Planning Ahead: What’s the Purpose of a trust?
By Angela Gaddis Moore, Esquire
Over the next few issues of SoLo Parenting Magazine, we will cover one of each of the four basic types of estate planning documents to include Wills, Trusts, Powers of Attorney and Advance Medical Directives. Last month we looked at the necessity of a Will.
THIS MONTH’S FOCUS IS ON TRUSTS
A trust is a means of long-term planning for your assets during life and death. Trusts allow more flexibility in the distribution of your financial legacy. They can be revocable or irrevocable. And, trusts contain specific instructions on how to manage and distribute your assets in the event of disability or death. Similar to a will, a trust allows you to be in the driver’s seat of what you desire to happen with your estate.
SO, WHAT ARE SOME ADVANTAGES TO HAVING A TRUST?
Funding a trust requires changing the title of your assets from your name to the name of your trust, i.e. SARA BROWN DECLARATION OF TRUST. As Trustee you will keep control over everything contained in the trust. Funding sources include real estate, checking and savings accounts, certificates of deposits, life insurance, stocks and bonds, mutual funds, furniture, art and jewelry just to name a few.
Planning Ahead: The Process of Drafting and Executing a Will
Estate planning can seem to be an overwhelming process and one that only the wealthy can afford. However, with some basic instructions and tools you will be on your way to investing in peace of mind and protection for yourself and loved ones at an affordable cost.
Over the next few issues of SoLo Parenting Magazine, we will cover one of each of the four basic types of estate planning documents:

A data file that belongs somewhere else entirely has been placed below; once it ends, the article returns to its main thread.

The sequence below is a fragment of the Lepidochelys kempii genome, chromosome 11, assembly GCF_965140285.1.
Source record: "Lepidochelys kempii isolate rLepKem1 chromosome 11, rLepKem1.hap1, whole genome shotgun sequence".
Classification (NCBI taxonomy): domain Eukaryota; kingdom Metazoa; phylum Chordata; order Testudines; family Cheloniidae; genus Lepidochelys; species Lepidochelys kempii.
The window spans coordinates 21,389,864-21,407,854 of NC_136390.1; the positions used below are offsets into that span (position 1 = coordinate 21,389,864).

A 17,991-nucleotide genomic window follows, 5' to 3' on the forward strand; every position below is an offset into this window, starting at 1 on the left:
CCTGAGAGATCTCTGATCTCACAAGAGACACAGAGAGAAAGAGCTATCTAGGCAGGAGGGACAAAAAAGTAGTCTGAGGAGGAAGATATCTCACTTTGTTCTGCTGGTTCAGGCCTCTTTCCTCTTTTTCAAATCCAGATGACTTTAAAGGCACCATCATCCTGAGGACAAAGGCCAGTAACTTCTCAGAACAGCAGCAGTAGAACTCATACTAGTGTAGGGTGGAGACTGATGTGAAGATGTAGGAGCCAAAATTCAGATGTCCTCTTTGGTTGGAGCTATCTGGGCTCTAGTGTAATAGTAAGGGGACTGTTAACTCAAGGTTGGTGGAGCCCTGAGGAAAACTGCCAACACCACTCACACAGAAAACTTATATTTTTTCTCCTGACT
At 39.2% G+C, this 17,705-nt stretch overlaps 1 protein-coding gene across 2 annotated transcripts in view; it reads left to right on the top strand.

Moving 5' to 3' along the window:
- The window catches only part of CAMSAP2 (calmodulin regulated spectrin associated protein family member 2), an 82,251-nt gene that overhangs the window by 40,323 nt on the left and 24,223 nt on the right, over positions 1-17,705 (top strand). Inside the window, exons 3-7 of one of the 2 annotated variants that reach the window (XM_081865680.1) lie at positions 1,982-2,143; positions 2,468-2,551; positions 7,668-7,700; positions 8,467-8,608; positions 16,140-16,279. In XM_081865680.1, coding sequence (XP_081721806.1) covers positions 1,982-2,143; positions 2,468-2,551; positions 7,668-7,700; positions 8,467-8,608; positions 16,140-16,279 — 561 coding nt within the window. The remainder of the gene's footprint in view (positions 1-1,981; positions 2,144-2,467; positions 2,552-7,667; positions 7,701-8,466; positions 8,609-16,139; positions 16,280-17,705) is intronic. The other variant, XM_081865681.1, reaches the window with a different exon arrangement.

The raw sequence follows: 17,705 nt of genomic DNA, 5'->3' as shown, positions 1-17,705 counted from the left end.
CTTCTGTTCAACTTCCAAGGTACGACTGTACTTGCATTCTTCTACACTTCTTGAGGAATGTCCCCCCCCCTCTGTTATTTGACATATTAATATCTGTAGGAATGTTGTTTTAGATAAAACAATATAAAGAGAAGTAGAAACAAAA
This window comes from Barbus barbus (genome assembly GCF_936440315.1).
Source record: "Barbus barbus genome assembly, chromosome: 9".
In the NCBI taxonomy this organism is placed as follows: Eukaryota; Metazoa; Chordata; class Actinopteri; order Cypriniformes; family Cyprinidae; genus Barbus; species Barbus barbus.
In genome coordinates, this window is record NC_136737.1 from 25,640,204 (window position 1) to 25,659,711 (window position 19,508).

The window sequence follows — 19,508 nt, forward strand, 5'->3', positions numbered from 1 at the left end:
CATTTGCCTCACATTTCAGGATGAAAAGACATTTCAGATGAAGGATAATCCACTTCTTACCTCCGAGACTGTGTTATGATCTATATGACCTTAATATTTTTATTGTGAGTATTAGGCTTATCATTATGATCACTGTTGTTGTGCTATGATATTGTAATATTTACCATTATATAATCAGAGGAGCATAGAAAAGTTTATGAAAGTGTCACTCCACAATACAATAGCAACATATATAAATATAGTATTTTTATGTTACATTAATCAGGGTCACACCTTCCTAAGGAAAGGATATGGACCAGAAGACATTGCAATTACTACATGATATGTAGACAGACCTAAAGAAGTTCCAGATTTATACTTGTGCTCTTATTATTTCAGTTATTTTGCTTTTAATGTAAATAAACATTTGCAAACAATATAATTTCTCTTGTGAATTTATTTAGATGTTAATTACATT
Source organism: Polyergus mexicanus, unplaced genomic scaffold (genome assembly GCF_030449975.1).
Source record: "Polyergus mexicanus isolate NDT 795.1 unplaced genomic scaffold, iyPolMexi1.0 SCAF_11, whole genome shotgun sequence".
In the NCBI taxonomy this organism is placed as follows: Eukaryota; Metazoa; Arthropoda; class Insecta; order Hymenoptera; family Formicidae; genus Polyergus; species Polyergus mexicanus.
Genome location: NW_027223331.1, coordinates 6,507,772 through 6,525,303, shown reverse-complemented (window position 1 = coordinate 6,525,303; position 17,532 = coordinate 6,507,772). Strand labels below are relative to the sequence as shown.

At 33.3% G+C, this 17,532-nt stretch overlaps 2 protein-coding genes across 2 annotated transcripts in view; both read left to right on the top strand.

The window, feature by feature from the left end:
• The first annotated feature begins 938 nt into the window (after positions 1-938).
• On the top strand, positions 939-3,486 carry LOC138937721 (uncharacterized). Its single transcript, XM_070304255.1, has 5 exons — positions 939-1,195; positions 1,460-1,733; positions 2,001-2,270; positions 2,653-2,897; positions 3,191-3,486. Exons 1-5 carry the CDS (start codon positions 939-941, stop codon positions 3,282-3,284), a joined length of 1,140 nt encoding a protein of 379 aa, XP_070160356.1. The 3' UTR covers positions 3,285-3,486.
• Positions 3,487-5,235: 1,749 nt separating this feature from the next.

1. Will – a will is a final declaration at death of what your wishes are for the distribution of assets you have accumulated during your lifetime. Your “estate” or assets are what your will disposes of. “Testate” means to die with a valid will. “Intestate” means to die without a valid will.
2. Trust – a means of long-term planning for your assets during life and death. Trusts allow more flexibility in the distribution of your financial legacy. Trusts can be revocable or irrevocable.
3. Power of Attorney – a document which gives another person authority to make decisions regarding your assets if you are unavailable, i.e. extended travel, incapacity, disability. Powers of attorney allow funds to still be accessed without court intervention and additional costs.
4. Advance Medical Directive – also known as a Living Will, gives authorization to another person to make health care decisions for you in the event you are not competent to do so.
Creating a will puts YOU in charge of YOUR assets, not the Court. People who die intestate (without a will) are subject to the governing state laws on distribution of their property. For instance, if you died intestate in Virginia and were married with 2 children, your spouse, if living, would automatically be the surviving heir and receive 100% of your estate. If you are unmarried and have no children, your estate would go to your parents, if living, then siblings, then nieces, nephews, etc. But, in our complex world of non-traditional family relationships, it is not often easy, nor desirable to leave the decision making up to the state’s default plan or court determination.
When you create a will you have the power to select who receives your assets, when and how they are distributed, and who will administer the distribution. You also choose who will be the guardian and/or trustee for your child/ren. These choices assist in minimizing costs to your family and depletion of your assets.